My Pride Column:What Stonewall Means to Me

Originally appeared June 2, 1994, in the Windy City Times.

There was a note in my office mailbox from The Editor saying he wanted to see me. I walked down the long corridor past the offices of all the Assistant Editors until I got to The Editor's door. I knocked with what I hoped was the right mixture of assertiveness and respect.

"Enter," came the familiar stern voice. I entered.

The Editor was seated at his desk behind a tall stack of half-edited manuscripts, wearing a "Just Be You" T-shirt with a little yellow button that said, "Have a Nice Whenever." Pushed up on his forehead was his ever-present green eyeshade. Vivaldi was playing on the portable CD player.

"Good morning, Sir. You wanted to see me?"

"Where is your Pride Issue column, Varnell?

"Pride column?" I asked, all innocence and wonderment.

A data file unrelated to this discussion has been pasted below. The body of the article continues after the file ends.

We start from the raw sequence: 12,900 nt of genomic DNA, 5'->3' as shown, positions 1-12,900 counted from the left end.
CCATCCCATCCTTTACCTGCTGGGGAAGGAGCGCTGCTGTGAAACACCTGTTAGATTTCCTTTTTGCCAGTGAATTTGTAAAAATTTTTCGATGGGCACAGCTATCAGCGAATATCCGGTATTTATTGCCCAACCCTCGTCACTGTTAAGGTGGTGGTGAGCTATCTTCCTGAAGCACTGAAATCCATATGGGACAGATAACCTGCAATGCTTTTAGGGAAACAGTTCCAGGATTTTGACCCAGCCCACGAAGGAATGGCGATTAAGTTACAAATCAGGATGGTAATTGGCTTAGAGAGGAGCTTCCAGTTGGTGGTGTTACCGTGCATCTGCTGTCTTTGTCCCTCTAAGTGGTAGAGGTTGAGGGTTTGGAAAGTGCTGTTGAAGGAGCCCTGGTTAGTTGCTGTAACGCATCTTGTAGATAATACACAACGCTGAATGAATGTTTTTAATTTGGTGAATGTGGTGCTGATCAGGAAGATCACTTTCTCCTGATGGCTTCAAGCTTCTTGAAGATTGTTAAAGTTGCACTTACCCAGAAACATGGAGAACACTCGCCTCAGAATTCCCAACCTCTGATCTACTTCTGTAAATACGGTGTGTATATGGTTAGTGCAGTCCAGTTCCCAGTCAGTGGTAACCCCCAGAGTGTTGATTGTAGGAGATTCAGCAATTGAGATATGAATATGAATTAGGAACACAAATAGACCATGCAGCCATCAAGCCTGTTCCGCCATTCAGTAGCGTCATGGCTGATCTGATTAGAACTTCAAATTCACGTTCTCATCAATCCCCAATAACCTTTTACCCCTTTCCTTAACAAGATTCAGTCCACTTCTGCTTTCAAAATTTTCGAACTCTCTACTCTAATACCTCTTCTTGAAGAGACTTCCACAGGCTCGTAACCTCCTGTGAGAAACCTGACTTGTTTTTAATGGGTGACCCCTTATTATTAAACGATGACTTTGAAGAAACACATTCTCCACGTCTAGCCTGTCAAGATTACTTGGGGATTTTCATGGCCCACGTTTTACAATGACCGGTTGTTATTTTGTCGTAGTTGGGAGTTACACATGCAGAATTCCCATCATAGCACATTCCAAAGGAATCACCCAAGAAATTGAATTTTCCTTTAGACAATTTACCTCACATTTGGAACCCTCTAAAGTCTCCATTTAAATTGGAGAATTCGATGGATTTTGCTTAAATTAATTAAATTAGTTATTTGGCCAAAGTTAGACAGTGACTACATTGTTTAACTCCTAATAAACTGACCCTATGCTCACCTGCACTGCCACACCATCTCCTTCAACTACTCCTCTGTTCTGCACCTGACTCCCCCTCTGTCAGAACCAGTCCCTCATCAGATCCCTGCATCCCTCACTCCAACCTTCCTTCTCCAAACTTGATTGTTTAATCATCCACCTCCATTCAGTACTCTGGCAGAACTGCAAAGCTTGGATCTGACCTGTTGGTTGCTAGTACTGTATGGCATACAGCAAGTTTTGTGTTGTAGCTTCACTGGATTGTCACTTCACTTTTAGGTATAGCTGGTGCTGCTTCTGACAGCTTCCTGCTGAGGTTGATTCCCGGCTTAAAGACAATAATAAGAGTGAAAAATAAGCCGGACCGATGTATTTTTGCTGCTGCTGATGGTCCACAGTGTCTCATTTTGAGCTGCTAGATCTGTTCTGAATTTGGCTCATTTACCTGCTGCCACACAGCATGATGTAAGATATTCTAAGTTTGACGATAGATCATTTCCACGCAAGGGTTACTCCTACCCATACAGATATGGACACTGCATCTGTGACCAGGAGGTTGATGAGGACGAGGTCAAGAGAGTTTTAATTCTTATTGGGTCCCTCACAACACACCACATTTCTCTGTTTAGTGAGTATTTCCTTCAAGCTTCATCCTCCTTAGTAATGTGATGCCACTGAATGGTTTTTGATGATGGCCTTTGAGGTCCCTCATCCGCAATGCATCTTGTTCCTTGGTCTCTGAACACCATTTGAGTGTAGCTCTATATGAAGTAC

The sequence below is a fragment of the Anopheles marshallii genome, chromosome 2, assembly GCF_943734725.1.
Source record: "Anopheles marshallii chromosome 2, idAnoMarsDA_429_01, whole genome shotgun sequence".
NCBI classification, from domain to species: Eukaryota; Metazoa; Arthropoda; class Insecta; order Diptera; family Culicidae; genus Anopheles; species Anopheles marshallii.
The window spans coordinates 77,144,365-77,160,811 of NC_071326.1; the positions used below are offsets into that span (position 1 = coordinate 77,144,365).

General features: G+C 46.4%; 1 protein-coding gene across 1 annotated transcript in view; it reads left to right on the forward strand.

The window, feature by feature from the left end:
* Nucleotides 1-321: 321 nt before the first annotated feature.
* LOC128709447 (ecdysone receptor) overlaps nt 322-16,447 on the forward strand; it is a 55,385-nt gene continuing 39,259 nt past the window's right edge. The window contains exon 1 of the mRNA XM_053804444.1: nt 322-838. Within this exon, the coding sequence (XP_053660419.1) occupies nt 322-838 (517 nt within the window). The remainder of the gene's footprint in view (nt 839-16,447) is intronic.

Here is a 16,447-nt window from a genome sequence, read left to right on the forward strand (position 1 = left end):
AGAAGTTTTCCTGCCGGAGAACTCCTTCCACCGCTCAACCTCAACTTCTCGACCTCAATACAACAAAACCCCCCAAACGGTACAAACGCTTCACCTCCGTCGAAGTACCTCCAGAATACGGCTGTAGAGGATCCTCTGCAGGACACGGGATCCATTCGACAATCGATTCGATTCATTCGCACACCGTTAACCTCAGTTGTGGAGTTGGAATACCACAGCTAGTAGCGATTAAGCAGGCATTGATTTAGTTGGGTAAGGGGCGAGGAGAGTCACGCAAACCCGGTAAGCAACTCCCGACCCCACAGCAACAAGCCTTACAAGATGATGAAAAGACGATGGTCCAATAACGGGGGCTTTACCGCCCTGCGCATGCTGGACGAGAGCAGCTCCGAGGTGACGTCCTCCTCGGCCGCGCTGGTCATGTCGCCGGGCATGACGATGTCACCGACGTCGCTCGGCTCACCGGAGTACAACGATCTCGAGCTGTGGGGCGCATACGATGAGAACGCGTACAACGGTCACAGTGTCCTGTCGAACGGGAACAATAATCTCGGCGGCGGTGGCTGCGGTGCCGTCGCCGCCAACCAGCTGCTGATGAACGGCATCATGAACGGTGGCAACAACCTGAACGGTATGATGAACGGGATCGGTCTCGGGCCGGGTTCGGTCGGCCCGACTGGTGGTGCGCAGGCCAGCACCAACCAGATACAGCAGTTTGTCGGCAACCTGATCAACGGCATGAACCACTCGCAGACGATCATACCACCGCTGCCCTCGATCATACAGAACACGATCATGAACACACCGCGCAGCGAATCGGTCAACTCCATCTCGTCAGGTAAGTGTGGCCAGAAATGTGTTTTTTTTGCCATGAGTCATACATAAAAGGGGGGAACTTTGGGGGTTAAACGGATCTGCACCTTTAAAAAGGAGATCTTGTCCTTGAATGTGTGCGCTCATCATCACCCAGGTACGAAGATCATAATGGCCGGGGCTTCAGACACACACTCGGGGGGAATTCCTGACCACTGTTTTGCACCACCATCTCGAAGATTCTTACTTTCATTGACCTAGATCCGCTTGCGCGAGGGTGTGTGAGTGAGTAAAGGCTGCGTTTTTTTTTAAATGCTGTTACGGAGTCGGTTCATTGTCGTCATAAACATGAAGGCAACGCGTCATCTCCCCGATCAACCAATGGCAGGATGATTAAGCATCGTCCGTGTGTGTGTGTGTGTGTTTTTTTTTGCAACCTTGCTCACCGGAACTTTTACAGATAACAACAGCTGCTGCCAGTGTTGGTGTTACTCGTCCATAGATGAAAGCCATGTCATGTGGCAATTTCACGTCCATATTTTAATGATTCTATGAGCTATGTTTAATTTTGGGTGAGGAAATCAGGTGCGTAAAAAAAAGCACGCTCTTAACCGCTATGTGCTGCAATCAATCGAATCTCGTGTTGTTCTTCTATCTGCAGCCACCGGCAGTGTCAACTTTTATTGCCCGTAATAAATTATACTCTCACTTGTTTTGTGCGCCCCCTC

"Pride column," he repeated. "The Pride Issue is at hand. I sent a memo to all staff about this more than a month ago. We need an appropriate column."

I smiled a thin, cool smile, reached into my back pocket, and. ...

"Ta-dah!" I said as I handed him my column with a flourish.

He stared at it as if I were offering him a live snake.

"What does it say?" he asked suspiciously.

"It's about how proud we should all be to be gay," I replied. "How it makes us the truly wonderful, self-actualizing people we are. How it sensitizes us to the joy and beauty in the universe, gives meaning to our lives, and elevates our existence far beyond that of ordinary mortals."

"Oh, cut it out, Varnell," he said with a grimace. "You don't believe any of that. You've always made fun of gay pride. You always said being gay was a neutral quality, like having blue eyes and that it was only how people handled it, what they did with it, how they lived their lives, that could be a source of pride. Do I not recall correctly?"

"Well, I'm selling out," I said grandly. "I've decided to tell people what they want to hear. They want to hear that life can be simple and uncomplicated; that life presents few demand and that it is enough just to 'be.' They want to hear that the universe is benevolent, that they can be wonderful without effort, and that living involves no pains, no trade-offs, no compromises, no agonizing dilemmas.